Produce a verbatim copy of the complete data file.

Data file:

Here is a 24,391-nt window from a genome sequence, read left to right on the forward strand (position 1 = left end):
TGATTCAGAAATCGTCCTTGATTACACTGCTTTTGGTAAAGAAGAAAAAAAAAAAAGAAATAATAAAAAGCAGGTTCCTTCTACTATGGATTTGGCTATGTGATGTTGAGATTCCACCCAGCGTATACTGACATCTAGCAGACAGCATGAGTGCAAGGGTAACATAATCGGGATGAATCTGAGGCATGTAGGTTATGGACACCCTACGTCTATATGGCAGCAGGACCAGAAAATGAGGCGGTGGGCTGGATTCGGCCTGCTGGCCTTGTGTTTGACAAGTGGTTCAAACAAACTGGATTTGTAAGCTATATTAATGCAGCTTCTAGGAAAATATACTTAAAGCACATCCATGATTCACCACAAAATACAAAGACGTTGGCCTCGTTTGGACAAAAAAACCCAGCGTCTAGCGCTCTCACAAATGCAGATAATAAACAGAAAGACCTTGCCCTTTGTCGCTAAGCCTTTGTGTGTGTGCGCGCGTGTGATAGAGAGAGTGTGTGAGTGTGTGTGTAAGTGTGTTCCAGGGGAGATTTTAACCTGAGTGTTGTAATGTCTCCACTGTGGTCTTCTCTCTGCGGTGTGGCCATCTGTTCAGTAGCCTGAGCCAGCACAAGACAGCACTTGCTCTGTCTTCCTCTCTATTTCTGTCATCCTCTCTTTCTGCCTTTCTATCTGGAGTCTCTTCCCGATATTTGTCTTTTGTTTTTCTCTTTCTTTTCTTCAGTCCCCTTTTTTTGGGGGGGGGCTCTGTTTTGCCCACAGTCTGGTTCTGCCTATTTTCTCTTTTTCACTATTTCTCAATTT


Here is a 24,391-nt window from a genome sequence, read left to right on the forward strand (position 1 = left end):
TGATTCAGAAATCGTCCTTGATTACACTGCTTTTGGTAAAGAAGAAAAAAAAAAAAGAAATAATAAAAAGCAGGTTCCTTCTACTATGGATTTGGCTATGTGATGTTGAGATTCCACCCAGCGTATACTGACATCTAGCAGACAGCATGAGTGCAAGGGTAACATAATCGGGATGAATCTGAGGCATGTAGGTTATGGACACCCTACGTCTATATGGCAGCAGGACCAGAAAATGAGGCGGTGGGCTGGATTCGGCCTGCTGGCCTTGTGTTTGACAAGTGGTTCAAACAAACTGGATTTGTAAGCTATATTAATGCAGCTTCTAGGAAAATATACTTAAAGCACATCCATGATTCACCACAAAATACAAAGACGTTGGCCTCGTTTGGACAAAAAAACCCAGCGTCTAGCGCTCTCACAAATGCAGATAATAAACAGAAAGACCTTGCCCTTTGTCGCTAAGCCTTTGTGTGTGTGCGCGCGTGTGATAGAGAGAGTGTGTGAGTGTGTGTGTAAGTGTGTTCCAGGGGAGATTTTAACCTGAGTGTTGTAATGTCTCCACTGTGGTCTTCTCTCTGCGGTGTGGCCATCTGTTCAGTAGCCTGAGCCAGCACAAGACAGCACTTGCTCTGTCTTCCTCTCTATTTCTGTCATCCTCTCTTTCTGCCTTTCTATCTGGAGTCTCTTCCCGATATTTGTCTTTTGTTTTTCTCTTTCTTTTCTTCAGTCCCCTTTTTTTGGGGGGGGGCTCTGTTTTGCCCACAGTCTGGTTCTGCCTATTTTCTCTTTTTCACTATTTCTCAATTT